Launch of CSE’s community energy consultation methodology
2 December 2016
A consultation tool written jointly by CSE and the Campaign to Protect Rural England (CPRE) was launched today (30 November 2016) at the Town and Country Planning Association’s ‘Are we planning for the climate challenge’ event.
The new tool lets communities take lead in planning their own low carbon future and adopts CSE and CPRE’s new ‘Future Energy Landscapes’ approach that shows that putting local people at the centre of energy planning can result in ambitious vision and targets. Through a series of participatory workshops, with visual tools and consumption calculations, communities are empowered to combine their understanding and views of their landscape with planning for energy needs Together, local planners and communities can create robust energy strategies that could deliver radical reductions in carbon emissions and enjoy genuine local backing.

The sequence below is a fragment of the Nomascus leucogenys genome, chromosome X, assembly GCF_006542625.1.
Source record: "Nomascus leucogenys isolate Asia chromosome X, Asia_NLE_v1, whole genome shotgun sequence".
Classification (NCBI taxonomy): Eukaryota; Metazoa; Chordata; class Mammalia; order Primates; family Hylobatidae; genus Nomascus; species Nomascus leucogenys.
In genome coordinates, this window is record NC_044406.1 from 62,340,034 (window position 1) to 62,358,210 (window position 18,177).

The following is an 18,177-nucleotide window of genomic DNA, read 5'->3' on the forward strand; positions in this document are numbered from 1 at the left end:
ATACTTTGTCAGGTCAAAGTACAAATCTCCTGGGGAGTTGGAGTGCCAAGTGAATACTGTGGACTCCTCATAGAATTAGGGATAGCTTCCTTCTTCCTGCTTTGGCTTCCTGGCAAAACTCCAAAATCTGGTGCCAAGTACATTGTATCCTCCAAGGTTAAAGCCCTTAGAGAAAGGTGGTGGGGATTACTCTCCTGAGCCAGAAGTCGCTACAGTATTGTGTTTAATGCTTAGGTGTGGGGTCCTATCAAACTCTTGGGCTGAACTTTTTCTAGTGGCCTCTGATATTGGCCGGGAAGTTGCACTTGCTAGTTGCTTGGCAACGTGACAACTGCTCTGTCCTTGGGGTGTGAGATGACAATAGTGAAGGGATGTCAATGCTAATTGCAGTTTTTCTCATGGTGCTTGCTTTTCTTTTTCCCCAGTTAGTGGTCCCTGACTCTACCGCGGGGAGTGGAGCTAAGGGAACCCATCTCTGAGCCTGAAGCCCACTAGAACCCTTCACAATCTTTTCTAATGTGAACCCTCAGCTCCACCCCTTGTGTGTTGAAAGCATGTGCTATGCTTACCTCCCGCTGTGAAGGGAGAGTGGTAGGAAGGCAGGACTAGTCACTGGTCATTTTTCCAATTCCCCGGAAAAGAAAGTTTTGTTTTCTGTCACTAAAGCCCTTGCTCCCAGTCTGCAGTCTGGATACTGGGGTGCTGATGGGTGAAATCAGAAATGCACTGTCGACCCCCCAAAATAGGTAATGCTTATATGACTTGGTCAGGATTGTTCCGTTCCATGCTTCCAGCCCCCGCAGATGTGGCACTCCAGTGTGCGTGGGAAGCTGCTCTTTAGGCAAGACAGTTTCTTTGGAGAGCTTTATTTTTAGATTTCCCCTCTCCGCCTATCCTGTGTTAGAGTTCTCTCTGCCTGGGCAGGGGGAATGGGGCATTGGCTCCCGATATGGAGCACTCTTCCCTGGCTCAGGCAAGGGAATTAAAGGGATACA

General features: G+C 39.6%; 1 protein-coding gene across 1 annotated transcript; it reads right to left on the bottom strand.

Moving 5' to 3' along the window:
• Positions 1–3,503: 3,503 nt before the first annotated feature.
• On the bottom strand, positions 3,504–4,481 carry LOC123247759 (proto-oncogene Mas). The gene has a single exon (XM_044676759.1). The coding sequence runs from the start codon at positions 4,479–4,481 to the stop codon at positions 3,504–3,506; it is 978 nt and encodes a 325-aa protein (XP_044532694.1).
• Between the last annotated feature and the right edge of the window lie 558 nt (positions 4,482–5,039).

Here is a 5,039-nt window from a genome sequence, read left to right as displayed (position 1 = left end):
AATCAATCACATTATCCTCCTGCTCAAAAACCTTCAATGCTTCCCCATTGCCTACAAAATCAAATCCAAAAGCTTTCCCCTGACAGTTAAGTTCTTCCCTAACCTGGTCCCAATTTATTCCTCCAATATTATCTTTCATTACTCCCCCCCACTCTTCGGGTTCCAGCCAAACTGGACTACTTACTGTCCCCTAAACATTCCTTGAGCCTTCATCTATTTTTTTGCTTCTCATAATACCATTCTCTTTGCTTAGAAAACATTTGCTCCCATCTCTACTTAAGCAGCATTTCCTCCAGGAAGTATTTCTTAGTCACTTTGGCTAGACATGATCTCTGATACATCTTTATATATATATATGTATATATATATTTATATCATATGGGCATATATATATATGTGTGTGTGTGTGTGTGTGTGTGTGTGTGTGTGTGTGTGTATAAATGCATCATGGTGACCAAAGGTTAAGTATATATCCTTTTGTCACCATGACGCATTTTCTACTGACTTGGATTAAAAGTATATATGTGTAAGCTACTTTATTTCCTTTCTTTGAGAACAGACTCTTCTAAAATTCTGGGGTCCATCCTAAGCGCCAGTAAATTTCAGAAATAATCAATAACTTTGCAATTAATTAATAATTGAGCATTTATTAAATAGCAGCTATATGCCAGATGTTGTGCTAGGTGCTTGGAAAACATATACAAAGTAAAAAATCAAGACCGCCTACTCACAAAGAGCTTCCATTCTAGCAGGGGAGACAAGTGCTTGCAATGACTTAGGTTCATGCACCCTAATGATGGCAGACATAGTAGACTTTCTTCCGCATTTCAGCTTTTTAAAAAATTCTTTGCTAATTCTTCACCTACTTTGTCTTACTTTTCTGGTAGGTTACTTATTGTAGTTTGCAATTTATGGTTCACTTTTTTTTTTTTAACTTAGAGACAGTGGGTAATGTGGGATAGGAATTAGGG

The methodology was trialled in Congresbury, Somerset and Morton in Marsh, Gloucestershire.
CSE's Rachel Coxcoon, who led the research, says: “Our aim was to develop a new approach to energy planning that would reduce local opposition to new energy infrastructure, by putting local people at the heart of the process of choosing what’s appropriate for their area. Communities who trialled this approach developed plans for future energy developments that were ambitious in scope, but grounded in local realities”.
Kim Hagen, Senior Energy Campaigner at CPRE, comments: “Moving towards a low carbon future needs to happen in a socially just way that doesn’t harm the countryside. This new approach puts communities in the driving seat for energy planning, ensuring local voices are valued and increasing local pride in shaping the energy transition we urgently need. At the same time, the approach puts landscape character at the heart of renewable energy planning, simply by carefully listening to those who live in, and care for, their local area."
Photo by Ian Carvell (www.flickr.com/people/iancarvell) reproduced under creative commons.